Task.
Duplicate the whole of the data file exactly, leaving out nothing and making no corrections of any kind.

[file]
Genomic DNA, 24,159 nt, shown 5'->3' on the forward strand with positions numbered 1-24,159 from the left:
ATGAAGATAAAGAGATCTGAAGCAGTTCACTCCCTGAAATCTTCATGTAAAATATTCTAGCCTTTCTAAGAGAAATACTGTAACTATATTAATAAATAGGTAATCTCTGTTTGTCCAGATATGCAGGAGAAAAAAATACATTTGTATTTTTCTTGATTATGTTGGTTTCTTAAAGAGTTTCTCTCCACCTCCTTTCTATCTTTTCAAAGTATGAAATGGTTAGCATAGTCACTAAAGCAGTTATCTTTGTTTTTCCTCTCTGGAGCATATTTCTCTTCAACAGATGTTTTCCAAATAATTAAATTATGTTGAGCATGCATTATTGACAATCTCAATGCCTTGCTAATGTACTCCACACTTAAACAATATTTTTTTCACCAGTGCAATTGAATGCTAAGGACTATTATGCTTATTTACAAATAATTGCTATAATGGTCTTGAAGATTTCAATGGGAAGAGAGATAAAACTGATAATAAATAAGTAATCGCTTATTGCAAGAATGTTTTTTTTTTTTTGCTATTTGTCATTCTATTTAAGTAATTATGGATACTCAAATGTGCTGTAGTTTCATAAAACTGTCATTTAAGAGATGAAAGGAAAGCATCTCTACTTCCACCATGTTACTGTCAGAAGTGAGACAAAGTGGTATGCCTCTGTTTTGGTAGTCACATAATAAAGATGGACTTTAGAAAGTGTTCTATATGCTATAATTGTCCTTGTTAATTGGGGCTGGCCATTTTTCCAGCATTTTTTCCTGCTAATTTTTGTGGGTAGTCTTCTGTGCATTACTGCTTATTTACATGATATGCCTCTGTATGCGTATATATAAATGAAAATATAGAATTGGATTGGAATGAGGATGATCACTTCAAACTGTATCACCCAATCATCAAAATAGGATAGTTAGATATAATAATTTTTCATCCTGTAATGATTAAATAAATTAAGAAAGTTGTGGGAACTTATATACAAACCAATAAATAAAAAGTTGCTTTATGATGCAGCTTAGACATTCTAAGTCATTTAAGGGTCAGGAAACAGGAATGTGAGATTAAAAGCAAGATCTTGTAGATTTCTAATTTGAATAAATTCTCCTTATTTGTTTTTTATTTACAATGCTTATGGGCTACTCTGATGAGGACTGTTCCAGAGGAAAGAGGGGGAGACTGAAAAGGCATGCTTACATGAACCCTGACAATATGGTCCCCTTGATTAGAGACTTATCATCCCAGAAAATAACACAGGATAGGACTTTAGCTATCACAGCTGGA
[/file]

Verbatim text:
Genomic DNA, 24,159 nt, shown 5'->3' on the forward strand with positions numbered 1-24,159 from the left:
ATGAAGATAAAGAGATCTGAAGCAGTTCACTCCCTGAAATCTTCATGTAAAATATTCTAGCCTTTCTAAGAGAAATACTGTAACTATATTAATAAATAGGTAATCTCTGTTTGTCCAGATATGCAGGAGAAAAAAATACATTTGTATTTTTCTTGATTATGTTGGTTTCTTAAAGAGTTTCTCTCCACCTCCTTTCTATCTTTTCAAAGTATGAAATGGTTAGCATAGTCACTAAAGCAGTTATCTTTGTTTTTCCTCTCTGGAGCATATTTCTCTTCAACAGATGTTTTCCAAATAATTAAATTATGTTGAGCATGCATTATTGACAATCTCAATGCCTTGCTAATGTACTCCACACTTAAACAATATTTTTTTCACCAGTGCAATTGAATGCTAAGGACTATTATGCTTATTTACAAATAATTGCTATAATGGTCTTGAAGATTTCAATGGGAAGAGAGATAAAACTGATAATAAATAAGTAATCGCTTATTGCAAGAATGTTTTTTTTTTTTTGCTATTTGTCATTCTATTTAAGTAATTATGGATACTCAAATGTGCTGTAGTTTCATAAAACTGTCATTTAAGAGATGAAAGGAAAGCATCTCTACTTCCACCATGTTACTGTCAGAAGTGAGACAAAGTGGTATGCCTCTGTTTTGGTAGTCACATAATAAAGATGGACTTTAGAAAGTGTTCTATATGCTATAATTGTCCTTGTTAATTGGGGCTGGCCATTTTTCCAGCATTTTTTCCTGCTAATTTTTGTGGGTAGTCTTCTGTGCATTACTGCTTATTTACATGATATGCCTCTGTATGCGTATATATAAATGAAAATATAGAATTGGATTGGAATGAGGATGATCACTTCAAACTGTATCACCCAATCATCAAAATAGGATAGTTAGATATAATAATTTTTCATCCTGTAATGATTAAATAAATTAAGAAAGTTGTGGGAACTTATATACAAACCAATAAATAAAAAGTTGCTTTATGATGCAGCTTAGACATTCTAAGTCATTTAAGGGTCAGGAAACAGGAATGTGAGATTAAAAGCAAGATCTTGTAGATTTCTAATTTGAATAAATTCTCCTTATTTGTTTTTTATTTACAATGCTTATGGGCTACTCTGATGAGGACTGTTCCAGAGGAAAGAGGGGGAGACTGAAAAGGCATGCTTACATGAACCCTGACAATATGGTCCCCTTGATTAGAGACTTATCATCCCAGAAAATAACACAGGATAGGACTTTAGCTATCACAGCTGGA